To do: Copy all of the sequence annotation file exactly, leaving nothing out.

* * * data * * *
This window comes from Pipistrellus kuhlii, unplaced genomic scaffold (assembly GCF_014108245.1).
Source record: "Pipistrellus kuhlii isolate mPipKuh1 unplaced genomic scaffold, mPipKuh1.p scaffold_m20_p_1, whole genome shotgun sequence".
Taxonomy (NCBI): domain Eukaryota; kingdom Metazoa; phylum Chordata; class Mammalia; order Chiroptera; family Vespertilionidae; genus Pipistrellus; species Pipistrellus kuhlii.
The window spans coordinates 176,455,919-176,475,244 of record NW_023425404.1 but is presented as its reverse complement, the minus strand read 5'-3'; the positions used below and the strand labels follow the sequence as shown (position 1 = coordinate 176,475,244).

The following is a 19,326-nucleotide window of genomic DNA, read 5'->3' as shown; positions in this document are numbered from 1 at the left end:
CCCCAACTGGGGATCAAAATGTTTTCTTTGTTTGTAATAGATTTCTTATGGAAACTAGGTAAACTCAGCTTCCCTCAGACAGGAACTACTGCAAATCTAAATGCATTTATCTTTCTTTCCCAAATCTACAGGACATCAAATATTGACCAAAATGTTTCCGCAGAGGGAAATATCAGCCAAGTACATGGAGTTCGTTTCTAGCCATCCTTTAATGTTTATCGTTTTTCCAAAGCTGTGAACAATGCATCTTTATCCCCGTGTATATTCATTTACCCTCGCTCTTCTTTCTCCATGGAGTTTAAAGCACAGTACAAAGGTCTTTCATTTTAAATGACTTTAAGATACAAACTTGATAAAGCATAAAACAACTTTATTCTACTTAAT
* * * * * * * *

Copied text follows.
This window comes from Pipistrellus kuhlii, unplaced genomic scaffold (assembly GCF_014108245.1).
Source record: "Pipistrellus kuhlii isolate mPipKuh1 unplaced genomic scaffold, mPipKuh1.p scaffold_m20_p_1, whole genome shotgun sequence".
Taxonomy (NCBI): domain Eukaryota; kingdom Metazoa; phylum Chordata; class Mammalia; order Chiroptera; family Vespertilionidae; genus Pipistrellus; species Pipistrellus kuhlii.
The window spans coordinates 176,455,919-176,475,244 of record NW_023425404.1 but is presented as its reverse complement, the minus strand read 5'-3'; the positions used below and the strand labels follow the sequence as shown (position 1 = coordinate 176,475,244).

The following is a 19,326-nucleotide window of genomic DNA, read 5'->3' as shown; positions in this document are numbered from 1 at the left end:
CCCCAACTGGGGATCAAAATGTTTTCTTTGTTTGTAATAGATTTCTTATGGAAACTAGGTAAACTCAGCTTCCCTCAGACAGGAACTACTGCAAATCTAAATGCATTTATCTTTCTTTCCCAAATCTACAGGACATCAAATATTGACCAAAATGTTTCCGCAGAGGGAAATATCAGCCAAGTACATGGAGTTCGTTTCTAGCCATCCTTTAATGTTTATCGTTTTTCCAAAGCTGTGAACAATGCATCTTTATCCCCGTGTATATTCATTTACCCTCGCTCTTCTTTCTCCATGGAGTTTAAAGCACAGTACAAAGGTCTTTCATTTTAAATGACTTTAAGATACAAACTTGATAAAGCATAAAACAACTTTATTCTACTTAAT